“If they allow us all to get back to live entertainment, full capacity stadia and other major events, I think Covid status certificates would be accepted by most people.”
TRNSMT has already been put back from July to September, Edinburgh’s Hidden Door festival has been moved from early summer to September and the Doune the Rabbit Hole has been shifted from July to August in the hope that restrictions will have been eased.
Mr Bush said: “With each passing week, there seems to be more confidence regarding the recovery process overall and this is undoubtedly positive for the return of events.
“The approval of spectators at Hampden for the Euros is a significant step and I hope we will see this replicated with some additional major events throughout the summer.
"The key thing for the industry is as much advance notice as possible given the longer lead-in times required for events to take place compared with some other sectors.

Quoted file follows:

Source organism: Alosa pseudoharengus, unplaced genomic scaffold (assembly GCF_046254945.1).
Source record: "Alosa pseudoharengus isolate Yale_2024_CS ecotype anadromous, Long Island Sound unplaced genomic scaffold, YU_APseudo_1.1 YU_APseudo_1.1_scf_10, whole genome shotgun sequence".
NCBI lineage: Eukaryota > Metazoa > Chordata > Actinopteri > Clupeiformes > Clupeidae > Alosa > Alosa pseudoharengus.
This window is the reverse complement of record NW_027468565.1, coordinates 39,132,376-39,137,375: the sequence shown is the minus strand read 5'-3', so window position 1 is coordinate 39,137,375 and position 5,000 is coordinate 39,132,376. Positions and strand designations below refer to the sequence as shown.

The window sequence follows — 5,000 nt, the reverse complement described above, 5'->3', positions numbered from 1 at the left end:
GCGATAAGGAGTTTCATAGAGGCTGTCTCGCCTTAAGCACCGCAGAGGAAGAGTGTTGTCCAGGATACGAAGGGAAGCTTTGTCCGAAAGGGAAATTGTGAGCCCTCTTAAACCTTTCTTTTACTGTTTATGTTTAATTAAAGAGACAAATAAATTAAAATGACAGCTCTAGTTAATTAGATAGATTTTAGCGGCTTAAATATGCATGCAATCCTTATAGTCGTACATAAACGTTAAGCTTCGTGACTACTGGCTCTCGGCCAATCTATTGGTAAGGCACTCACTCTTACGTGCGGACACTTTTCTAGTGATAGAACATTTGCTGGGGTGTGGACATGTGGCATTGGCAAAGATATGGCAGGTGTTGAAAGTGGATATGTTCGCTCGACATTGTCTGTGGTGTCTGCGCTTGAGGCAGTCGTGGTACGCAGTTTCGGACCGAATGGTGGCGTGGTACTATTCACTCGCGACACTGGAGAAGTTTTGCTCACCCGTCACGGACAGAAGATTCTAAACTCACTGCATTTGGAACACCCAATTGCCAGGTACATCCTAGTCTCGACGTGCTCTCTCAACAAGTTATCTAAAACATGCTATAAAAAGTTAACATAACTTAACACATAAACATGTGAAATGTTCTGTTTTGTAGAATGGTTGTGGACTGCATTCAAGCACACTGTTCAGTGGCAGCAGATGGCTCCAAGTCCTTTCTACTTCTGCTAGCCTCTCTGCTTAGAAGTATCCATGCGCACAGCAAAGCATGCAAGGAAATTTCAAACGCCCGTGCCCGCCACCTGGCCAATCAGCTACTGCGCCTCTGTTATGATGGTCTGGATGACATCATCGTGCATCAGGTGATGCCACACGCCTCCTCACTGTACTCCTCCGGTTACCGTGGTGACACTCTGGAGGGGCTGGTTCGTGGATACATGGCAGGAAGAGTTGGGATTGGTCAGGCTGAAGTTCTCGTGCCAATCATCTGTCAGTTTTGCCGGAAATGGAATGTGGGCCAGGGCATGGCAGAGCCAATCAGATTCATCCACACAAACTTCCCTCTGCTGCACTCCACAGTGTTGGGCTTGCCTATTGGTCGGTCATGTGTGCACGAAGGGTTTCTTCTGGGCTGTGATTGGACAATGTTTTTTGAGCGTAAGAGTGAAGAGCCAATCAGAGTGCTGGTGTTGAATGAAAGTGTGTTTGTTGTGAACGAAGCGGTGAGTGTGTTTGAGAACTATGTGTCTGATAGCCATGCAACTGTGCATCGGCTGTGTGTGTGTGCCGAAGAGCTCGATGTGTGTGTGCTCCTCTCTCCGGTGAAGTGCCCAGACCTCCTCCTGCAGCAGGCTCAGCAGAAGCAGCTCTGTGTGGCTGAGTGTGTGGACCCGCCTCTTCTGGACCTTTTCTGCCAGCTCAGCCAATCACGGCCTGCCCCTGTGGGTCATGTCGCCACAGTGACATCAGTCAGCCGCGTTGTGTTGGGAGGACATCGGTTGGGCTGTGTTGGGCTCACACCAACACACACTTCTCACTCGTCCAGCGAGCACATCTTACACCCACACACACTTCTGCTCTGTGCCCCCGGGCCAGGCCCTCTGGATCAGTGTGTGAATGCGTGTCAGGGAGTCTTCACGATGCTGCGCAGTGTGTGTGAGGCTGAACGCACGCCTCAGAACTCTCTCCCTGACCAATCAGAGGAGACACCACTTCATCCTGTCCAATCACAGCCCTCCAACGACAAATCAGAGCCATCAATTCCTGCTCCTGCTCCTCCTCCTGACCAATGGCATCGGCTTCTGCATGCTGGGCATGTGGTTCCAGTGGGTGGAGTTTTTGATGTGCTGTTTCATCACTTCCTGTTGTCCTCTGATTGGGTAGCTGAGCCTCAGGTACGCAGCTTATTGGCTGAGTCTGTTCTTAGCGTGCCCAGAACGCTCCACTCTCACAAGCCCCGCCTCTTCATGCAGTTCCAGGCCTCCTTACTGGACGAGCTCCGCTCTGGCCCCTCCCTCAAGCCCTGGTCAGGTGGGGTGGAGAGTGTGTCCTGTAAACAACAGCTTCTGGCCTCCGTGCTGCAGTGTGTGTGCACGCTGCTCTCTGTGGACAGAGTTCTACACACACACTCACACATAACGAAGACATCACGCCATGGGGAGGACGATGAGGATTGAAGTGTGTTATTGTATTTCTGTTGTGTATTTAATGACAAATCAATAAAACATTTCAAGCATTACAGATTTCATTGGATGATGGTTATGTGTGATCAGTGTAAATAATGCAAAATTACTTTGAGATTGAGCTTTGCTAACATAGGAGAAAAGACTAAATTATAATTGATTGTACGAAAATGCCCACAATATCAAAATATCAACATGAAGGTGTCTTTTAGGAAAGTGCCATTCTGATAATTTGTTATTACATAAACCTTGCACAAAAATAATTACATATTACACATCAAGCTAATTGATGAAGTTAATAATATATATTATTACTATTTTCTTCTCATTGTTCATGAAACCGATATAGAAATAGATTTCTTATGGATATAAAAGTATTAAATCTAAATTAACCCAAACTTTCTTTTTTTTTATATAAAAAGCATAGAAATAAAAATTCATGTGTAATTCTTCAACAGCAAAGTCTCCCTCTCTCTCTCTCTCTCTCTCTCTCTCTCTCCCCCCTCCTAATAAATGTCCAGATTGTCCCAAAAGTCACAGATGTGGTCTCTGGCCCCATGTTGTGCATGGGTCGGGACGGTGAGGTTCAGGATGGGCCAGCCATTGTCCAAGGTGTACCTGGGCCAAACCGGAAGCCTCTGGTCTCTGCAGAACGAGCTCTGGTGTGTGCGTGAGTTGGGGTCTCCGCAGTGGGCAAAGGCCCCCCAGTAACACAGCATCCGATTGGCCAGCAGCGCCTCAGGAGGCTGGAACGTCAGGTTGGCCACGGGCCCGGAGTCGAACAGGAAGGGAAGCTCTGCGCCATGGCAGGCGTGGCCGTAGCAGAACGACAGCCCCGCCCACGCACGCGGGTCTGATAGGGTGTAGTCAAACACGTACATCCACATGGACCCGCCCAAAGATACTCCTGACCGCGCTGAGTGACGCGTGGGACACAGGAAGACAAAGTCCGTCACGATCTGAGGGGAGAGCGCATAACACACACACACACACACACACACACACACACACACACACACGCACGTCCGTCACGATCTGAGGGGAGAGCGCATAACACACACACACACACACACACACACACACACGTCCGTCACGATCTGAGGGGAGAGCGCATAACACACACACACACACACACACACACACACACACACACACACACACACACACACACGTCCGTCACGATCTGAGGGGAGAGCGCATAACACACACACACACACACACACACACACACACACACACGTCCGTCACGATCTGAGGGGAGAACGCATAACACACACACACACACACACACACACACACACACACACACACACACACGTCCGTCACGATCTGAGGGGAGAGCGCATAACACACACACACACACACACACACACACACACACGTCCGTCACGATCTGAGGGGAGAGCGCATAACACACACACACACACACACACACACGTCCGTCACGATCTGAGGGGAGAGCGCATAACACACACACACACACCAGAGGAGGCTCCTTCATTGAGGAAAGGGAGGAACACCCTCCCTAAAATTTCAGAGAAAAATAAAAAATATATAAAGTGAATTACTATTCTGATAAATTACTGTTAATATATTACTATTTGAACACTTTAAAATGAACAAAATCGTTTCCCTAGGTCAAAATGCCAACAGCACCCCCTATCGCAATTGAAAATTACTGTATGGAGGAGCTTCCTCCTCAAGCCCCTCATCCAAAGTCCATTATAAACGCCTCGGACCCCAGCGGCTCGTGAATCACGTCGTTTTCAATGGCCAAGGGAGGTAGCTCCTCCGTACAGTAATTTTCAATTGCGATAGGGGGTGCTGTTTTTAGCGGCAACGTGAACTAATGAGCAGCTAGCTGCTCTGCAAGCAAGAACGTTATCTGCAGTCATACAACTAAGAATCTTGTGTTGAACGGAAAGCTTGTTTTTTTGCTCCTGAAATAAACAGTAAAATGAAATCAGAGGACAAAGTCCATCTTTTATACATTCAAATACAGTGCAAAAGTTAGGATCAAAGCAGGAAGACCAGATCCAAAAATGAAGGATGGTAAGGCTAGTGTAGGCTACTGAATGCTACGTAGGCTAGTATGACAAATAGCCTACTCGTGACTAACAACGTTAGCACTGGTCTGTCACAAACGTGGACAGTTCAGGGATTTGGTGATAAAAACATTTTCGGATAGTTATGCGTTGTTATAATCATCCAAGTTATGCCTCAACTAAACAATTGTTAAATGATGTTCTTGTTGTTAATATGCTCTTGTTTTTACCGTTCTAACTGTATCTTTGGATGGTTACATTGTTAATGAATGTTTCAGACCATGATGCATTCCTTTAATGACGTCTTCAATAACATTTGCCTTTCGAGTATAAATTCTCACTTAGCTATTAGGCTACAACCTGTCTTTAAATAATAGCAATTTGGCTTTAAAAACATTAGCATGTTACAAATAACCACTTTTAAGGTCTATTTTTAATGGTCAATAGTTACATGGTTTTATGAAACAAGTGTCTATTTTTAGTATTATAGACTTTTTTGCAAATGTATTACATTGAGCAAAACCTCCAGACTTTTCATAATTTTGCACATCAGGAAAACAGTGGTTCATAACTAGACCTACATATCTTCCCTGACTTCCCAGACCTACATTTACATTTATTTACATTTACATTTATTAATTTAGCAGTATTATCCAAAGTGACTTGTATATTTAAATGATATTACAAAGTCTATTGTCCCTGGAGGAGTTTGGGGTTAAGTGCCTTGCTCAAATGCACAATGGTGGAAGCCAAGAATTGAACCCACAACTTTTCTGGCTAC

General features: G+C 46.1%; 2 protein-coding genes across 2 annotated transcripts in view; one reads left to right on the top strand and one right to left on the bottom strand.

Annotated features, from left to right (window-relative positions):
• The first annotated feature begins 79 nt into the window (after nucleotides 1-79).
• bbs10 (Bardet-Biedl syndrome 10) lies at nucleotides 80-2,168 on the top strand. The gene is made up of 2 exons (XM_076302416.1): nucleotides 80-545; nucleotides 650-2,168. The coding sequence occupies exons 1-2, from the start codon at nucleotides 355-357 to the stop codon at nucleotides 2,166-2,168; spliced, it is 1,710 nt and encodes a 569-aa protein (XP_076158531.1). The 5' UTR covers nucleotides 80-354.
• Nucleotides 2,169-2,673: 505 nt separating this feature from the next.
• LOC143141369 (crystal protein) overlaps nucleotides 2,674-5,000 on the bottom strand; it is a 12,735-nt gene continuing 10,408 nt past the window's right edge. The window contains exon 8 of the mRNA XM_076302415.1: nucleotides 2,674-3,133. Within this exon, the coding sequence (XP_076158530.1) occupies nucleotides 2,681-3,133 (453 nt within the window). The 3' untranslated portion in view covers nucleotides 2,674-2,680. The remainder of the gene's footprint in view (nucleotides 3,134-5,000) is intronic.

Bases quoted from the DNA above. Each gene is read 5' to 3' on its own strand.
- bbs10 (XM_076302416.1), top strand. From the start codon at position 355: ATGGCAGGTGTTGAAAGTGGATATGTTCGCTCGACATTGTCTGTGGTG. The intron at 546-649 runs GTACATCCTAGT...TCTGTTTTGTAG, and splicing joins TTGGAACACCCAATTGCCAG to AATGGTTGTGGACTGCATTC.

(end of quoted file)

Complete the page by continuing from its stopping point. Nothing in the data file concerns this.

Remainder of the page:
“The events research programme announced by the UK Government will be incredibly valuable. The pilots have been designed in a scientifically controlled way to run across a range of settings, venue types and activity, so the shared data and learnings will be of significant benefit to the Scottish events industry.
“We should be able to gather a range of insights from that data, rather than replicate a similar programme.”
Mr Duthie said: “Anything you can do to mitigate the risks with events would have to be seen to be helpful. You have to feel there is a role for people to understand their status in terms of Covid.